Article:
73 Trade, Investment and Food Security

Designing Rules for Sustainable Food Systems

Organizers

  • Columbia Center on Sustainable Investment (CCSI)
  • International Institute for Sustainable Development (IISD)
  • UN Sustainable Development Solutions Network (UN SDSN)

Abstract

Policies and laws that govern trade and investment can have profound impacts on strategies for promoting food security and nutrition. While trade and investment can bring a range of benefits that may help to increase inclusive economic growth and improve livelihoods, secure greater access to food at more stable prices, and open or expand markets for smallholders, these benefits are not automatic. Where trade and investment are poorly governed, increased flows can undermine states’ food security commitments and obligations, enshrined in the Sustainable Development Goals (SDGs), binding international human rights treaties, and other legal and policy instruments. Given the profound implications that trade and investment agreements can have, calls for improvement of these legal regimes have increased in recent years. As trade and investment agendas and policies are reformed, strong consideration must be given to food security and nutrition objectives to enable meaningful and effective alignment of trade, investment and food security policies and obligations.

This side event will provide an opportunity for multistakeholder interactive dialogue on a range of issues, including: regulatory shifts and policies needed to ensure food security and improved nutrition; ways in which these regulatory shifts and policies may be impacted by trade and investment; and possible options for resolving or avoiding negative impacts or conflicting priorities/ obligations created or exacerbated by the trade and investment regimes.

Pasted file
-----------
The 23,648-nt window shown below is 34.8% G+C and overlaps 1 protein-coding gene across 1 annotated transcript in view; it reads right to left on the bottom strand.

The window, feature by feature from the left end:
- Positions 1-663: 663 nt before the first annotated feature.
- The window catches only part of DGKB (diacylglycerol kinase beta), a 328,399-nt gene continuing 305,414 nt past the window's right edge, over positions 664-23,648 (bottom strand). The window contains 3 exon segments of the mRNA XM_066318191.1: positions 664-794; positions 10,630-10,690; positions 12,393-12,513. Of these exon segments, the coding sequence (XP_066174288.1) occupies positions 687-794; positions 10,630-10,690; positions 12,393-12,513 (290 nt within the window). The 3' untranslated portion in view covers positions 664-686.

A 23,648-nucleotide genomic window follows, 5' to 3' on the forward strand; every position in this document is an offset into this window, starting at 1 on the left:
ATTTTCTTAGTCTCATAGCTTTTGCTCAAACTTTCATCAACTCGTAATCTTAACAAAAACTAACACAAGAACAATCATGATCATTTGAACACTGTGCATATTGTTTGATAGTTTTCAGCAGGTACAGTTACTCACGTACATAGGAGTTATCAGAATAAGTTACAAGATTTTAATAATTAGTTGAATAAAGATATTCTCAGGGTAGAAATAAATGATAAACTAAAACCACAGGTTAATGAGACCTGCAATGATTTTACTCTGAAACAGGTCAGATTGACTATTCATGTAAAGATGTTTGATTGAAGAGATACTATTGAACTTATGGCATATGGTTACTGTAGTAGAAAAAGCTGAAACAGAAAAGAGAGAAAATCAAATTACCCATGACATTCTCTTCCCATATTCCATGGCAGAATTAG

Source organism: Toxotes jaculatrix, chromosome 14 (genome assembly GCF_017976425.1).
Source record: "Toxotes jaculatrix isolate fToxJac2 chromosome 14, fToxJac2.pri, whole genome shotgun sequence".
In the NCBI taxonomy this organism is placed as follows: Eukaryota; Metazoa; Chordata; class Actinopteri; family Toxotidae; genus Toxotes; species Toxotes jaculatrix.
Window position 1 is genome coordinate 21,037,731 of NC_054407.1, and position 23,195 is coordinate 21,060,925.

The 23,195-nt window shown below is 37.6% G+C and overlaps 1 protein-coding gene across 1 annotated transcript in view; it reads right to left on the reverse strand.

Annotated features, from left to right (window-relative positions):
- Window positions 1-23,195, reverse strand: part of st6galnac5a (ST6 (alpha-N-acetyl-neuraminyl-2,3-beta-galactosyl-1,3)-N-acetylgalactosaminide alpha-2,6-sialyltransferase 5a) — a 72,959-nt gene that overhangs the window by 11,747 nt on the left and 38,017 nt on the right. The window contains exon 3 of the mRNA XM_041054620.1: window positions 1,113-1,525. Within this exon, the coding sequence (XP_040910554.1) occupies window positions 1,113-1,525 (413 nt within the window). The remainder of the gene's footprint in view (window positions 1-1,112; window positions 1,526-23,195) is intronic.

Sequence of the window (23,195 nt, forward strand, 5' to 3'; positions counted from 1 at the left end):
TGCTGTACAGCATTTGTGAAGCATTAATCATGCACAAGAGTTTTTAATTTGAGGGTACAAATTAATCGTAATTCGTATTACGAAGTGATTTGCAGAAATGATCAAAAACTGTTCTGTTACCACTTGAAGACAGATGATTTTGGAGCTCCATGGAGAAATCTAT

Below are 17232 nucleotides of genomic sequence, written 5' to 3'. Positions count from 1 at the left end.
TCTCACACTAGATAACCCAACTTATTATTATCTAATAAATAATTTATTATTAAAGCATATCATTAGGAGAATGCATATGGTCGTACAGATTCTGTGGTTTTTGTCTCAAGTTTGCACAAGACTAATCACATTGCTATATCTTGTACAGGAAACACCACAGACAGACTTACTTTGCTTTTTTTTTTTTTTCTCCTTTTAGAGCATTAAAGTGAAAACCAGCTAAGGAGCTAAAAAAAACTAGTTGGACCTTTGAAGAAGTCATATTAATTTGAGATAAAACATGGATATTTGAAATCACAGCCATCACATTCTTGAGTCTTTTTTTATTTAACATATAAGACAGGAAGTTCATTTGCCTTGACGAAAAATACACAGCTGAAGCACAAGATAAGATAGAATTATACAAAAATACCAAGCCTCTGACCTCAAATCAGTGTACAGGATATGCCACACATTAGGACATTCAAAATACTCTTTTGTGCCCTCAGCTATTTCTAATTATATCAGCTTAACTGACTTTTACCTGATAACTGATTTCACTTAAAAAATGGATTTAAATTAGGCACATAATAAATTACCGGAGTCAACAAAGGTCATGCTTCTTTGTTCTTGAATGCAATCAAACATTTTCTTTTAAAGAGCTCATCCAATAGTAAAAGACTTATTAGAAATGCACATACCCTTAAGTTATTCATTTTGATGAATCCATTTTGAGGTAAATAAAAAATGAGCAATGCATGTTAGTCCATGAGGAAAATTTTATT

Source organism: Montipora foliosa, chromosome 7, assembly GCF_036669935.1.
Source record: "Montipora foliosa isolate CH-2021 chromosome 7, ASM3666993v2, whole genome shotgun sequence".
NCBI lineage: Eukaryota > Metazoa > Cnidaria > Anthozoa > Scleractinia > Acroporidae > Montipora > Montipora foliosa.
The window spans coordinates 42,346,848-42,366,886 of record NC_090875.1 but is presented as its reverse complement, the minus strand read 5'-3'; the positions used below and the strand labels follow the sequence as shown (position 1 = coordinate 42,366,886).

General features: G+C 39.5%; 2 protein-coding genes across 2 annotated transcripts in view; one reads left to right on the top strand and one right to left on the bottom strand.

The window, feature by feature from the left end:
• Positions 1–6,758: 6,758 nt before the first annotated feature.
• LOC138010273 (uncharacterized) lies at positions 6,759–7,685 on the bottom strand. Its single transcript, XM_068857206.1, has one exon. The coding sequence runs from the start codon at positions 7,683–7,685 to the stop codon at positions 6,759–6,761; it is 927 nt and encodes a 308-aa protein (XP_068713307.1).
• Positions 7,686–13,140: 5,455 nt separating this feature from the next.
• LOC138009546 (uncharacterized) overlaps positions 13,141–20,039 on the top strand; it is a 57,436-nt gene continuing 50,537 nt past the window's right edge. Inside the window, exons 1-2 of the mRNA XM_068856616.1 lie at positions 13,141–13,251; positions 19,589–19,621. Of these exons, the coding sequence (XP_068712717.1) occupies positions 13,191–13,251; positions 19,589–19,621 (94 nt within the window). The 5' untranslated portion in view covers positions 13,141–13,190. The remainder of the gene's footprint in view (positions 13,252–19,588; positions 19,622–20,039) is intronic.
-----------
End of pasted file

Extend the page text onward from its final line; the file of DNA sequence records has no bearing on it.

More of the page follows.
Key speakers/presenters

  • Susan Bragdon, Quaker UN Office (QUNO) (Moderator)
  • Liliane Ortega, Permanent Representation of Switzerland to FAO, IFAD and WFP
  • Nana Osei-Bonsu, Ghana Private Enterprise Federation
  • Jesse Coleman, Columbia Center on Sustainable Investment (CCSI)
  • Carin Smaller, International Institute for Sustainable Development (IISD)
  • Shiney Varghese, Institute for Agriculture and Trade Policy (IATP)

Summary

Policies and laws that govern trade and investment can have profound impacts on strategies for promoting food security and nutrition. While trade and investment can bring a range of benefits that may help to increase inclusive economic growth and improve livelihoods, secure greater access to food at more stable prices, and open or expand markets for smallholders, these benefits are not automatic. Indeed, where trade and investment are poorly governed, increased flows can undermine states’ food security commitments and obligations, enshrined in the Sustainable Development Goals (SDGs) and in binding international human rights treaties. Given the profound implications that trade and investment agreements can have on global and national sustainable development priorities, calls for improvement of these legal regimes have increased in recent years. As trade and investment agendas and policies are reformed, strong consideration must be given to food security and nutrition objectives to enable meaningful and effective alignment of trade, investment and food security policies and obligations.